“BLUE NOW” is a series of live performances and six pieces of writing inspired by quotes from “Blue,” British artist and filmmaker Derek Jarman’s seminal 1993 film, created as he was dying from AIDS-related illnesses.
Author and poet Joelle Taylor began with the Jarman quote above. Here, she explores how the alliances formed during the AIDS epidemic can inspire us to turn compassion into action.
When I first found my people, it was a door on a bar that made the difference between exile and belonging. I opened it and the whole world opened up too. The long years of solitary adolescence combined with the weight of being made outcast and ugly, were finally over. I had opened the door to an otherworld of love, and friendship, of resilience and solidarity.
We are a people of multiple histories: the dykes queuing to give blood during the first wave of gay men infected with HIV, the bravery of a held hand, a shared coffee cup. The Blood Sisters as they were known were ordinary lesbians who answered the call to donate blood to our brothers. They volunteered in hospitals and hospices. They took out rubbish and brought in food. They took out rubbish and brought in compassion.
We are the multitude of courageous gay men who fought for our right to basic equalities. And when Section 28—the UK law brought in in 1988 that banned the “promotion of homosexuality”—was proposed, the disparate parts of us came together like poetry. Long lines of marching queers; lesbians invading the BBC or abseiling into the House of Lords; irreverent foul-mouthed nuns or saints like Derek Jarman making the whole world before us somehow holy again. We have always had each other’s backs. We are each other’s backs.
The drive to divide us will fail. We know this because we all look the same under the club lights. We all wear our bodies inside out. We all speak with each other’s tongues. The gun does not care about acronyms or pronouns. The project to divide us will fail because we know: when the gun speaks it will say all of our names. We know that if we do not stand together then we will be buried apart.
We are plural. We are legion. Butches, queens, queers, femmes, enbies, and transgender people occupy the room behind the door. They make everything they touch real. Life remembers itself behind the door. Gender outlaws, sexual dissidents, wrong walking women, gentle men, and seditious dykes. The room is bright with understanding, with unspoken amity, with languages learned in secret and finally spoken aloud.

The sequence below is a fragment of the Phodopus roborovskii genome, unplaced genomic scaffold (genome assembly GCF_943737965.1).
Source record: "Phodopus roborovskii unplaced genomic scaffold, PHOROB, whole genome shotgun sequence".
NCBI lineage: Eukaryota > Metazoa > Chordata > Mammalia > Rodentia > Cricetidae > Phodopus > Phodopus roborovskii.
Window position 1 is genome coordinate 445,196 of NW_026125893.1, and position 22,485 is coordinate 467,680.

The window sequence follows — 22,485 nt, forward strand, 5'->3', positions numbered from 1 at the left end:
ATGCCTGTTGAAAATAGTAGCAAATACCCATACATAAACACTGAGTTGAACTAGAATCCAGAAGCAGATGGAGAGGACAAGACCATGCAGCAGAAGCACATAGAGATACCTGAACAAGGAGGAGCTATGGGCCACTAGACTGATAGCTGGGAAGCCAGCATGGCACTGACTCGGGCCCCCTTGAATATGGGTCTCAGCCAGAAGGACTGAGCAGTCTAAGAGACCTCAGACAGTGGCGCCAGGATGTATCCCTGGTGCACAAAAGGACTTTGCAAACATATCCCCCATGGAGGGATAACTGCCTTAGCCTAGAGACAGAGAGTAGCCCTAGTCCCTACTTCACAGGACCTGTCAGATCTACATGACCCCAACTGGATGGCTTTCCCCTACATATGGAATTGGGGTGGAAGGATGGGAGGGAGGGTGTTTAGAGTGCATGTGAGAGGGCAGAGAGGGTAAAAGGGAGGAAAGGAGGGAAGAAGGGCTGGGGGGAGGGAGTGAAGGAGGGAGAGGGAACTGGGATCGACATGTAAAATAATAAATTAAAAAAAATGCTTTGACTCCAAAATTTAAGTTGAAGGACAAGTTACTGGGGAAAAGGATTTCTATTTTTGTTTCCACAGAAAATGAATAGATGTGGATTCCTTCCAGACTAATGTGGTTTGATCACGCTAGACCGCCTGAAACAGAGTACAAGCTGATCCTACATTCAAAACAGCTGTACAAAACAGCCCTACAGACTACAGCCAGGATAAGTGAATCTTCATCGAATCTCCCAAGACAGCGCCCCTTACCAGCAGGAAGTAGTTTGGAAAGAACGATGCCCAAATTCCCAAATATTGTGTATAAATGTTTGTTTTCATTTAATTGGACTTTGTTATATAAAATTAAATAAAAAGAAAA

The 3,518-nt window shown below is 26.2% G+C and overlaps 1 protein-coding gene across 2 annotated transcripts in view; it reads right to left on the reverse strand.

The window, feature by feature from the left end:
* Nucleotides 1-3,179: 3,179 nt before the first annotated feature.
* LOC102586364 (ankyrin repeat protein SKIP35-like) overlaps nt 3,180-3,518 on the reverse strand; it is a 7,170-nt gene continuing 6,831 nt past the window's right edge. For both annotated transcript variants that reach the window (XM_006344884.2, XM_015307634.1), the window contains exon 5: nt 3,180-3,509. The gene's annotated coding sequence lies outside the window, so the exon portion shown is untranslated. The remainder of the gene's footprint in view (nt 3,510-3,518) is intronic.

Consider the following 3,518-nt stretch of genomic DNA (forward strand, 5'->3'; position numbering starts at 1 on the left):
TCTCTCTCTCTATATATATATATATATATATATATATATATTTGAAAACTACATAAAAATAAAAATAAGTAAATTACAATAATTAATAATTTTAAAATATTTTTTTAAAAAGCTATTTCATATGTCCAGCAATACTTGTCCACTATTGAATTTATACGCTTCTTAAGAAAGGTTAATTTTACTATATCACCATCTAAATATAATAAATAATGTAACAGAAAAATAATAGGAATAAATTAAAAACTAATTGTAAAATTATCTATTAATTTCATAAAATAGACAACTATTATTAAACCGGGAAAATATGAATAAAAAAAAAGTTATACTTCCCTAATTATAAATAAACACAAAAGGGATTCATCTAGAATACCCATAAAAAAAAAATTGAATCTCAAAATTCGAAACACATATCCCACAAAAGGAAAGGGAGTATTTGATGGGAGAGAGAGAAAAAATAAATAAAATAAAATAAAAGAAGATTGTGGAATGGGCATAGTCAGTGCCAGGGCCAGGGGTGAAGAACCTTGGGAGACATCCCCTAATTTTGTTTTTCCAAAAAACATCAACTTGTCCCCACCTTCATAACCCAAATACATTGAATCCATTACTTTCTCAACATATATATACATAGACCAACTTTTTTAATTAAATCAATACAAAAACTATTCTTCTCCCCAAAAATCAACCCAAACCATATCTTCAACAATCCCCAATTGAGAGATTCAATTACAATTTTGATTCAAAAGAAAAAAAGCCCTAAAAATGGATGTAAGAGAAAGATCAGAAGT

I still don’t fully understand how an older gay man—silver-backed and beautiful, clothes walking ahead of him—could mean Father to me. But I suppose it’s got something to do with ancestry. It’s got something to do with bravery. I still don’t know why a young enby could mean Child to me. It might have something to do with descendancy. It might have something to do with bravery.
We are each other’s tender inheritance. We are inside one another, a lemniscate handshake, a loop infinite. Difference is our commonality. We find doors inside each other and push them open too. We rescue each other from locked rooms at the centers of ourselves, we teach each other to dance.
This is how a girl climbs out of the body of a girl, how a boy learns to read tears as though they are crystal balls. How the future reflected in the crystal ball shows a ceaseless pull toward one another: demonstrations, lock-ins, chains across bridges.
Sometimes the sky is heavy. Sometimes it is blue. It needs all of us, our combined strength, our histories, and our futures, to hold it up. That’s why they call us the rainbow. We are what comes after the rains.
Joelle Taylor is a London-based author and poet whose work explores butch lesbian counterculture. The recipient of the 2021 T.S Eliot Prize, she is also the co-curator and host of Out-Spoken Live, poetry and event series at the Southbank Centre; a fellow of the Royal Society of Literature; and the founder and former artistic director of the SLAMbassadors championship for young poets.
Each year, WePresent invites a creative to be its Guest Curator. In 2023 we are very proud to collaborate with brilliant actor and podcaster Russell Tovey on a handful of very special art-related projects on themes close to his heart. "BLUE NOW" is the first in this series.